The idea of repression is not new. Neither is that of the psychotherapy that can help bring repressed material into consciousness where, the idea is at least, it can be addressed.
But what happens to repressed material that belongs to an entire culture, to a whole society of people? How can that be worked with?
Jung – who has cropped up a couple of times there in the comments – wrote an essay in 1936 called “Wotan”. It predicted the rise of the Germanic hero myth in northern European culture and warned that unless a symbolic way could be found to acknowledge and engage this story, then it would emerge in the literal world as ‘Ragnorak’ – the war at the end of the world.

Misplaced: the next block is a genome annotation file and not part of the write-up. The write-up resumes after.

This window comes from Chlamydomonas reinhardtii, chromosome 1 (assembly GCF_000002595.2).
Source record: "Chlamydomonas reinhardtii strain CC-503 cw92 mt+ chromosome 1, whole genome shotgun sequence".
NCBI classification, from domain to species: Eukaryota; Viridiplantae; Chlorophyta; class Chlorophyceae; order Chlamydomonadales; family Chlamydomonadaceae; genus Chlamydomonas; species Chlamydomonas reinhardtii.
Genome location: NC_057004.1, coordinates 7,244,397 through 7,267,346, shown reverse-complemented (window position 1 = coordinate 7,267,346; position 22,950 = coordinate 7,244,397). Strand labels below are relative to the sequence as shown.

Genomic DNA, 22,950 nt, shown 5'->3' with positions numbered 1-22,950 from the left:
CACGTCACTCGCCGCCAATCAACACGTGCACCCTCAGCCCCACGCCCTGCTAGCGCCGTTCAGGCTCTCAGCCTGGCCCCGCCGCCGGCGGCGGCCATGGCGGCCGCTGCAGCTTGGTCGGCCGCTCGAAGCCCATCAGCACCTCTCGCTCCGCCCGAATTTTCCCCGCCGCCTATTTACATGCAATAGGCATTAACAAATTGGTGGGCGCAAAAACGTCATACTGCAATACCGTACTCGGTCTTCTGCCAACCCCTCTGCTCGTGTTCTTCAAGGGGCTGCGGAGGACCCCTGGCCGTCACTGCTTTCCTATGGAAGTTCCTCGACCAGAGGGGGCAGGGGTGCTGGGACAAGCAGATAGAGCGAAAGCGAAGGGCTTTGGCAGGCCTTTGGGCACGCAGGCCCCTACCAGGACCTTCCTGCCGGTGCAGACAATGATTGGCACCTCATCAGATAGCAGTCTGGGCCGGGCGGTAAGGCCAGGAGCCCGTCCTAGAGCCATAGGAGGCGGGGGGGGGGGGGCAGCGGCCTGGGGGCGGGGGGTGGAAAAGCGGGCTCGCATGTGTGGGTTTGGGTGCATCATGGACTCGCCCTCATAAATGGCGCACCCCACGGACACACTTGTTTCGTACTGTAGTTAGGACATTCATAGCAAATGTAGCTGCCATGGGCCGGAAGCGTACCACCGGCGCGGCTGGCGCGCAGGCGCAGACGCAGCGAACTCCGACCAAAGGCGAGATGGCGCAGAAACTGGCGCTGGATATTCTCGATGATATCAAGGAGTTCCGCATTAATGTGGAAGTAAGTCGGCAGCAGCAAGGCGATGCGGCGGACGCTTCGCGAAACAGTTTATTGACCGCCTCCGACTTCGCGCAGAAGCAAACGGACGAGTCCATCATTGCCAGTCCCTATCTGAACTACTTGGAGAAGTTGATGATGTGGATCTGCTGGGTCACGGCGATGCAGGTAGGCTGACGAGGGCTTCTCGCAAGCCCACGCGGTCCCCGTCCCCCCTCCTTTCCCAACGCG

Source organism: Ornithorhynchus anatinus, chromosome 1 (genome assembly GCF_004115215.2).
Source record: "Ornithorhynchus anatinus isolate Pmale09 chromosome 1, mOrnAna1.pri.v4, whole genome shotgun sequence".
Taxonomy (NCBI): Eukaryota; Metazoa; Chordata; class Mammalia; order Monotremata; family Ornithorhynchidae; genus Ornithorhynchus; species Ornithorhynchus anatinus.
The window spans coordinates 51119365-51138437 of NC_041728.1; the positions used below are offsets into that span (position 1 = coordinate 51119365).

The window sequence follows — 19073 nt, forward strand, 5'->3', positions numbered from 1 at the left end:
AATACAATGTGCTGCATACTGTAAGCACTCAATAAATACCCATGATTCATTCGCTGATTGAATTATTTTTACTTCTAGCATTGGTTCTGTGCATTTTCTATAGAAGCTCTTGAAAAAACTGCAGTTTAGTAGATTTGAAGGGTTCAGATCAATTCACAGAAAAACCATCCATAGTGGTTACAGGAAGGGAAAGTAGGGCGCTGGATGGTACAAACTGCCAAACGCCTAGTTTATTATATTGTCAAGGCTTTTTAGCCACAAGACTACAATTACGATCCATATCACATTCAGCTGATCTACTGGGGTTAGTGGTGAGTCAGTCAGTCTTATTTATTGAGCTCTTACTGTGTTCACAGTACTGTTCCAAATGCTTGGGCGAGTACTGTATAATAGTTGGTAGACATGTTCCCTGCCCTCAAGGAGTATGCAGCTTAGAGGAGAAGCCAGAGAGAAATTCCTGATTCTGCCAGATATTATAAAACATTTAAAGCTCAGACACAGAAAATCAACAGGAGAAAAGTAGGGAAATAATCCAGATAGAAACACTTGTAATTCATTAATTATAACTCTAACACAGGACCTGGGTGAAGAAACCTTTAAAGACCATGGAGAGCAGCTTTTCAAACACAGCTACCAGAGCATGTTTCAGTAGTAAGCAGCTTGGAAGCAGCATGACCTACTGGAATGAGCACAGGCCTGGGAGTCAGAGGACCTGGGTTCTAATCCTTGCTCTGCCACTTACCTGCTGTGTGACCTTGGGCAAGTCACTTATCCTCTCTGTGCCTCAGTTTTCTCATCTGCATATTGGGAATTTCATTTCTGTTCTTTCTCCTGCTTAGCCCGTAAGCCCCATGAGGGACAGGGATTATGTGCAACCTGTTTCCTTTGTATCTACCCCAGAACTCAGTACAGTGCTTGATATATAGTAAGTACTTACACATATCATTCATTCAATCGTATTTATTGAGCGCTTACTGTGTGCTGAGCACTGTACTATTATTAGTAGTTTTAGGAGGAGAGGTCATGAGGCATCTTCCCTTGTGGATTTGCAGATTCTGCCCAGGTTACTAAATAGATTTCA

His essay was largely ignored at the time. With the benefit of hindsight, it’s a bit of a stunner.
So what repressed myth is emerging now, from our contemporary culture? What are the symptoms? And what are they symptomatic of?
How do we engage psychotherapy across an entire culture, especially one that has become globalised. Is this even possible? To what extent is psychotherapy bound to the idea of the individual itself? Entwined with the very thing that is making our culture sick in the first place.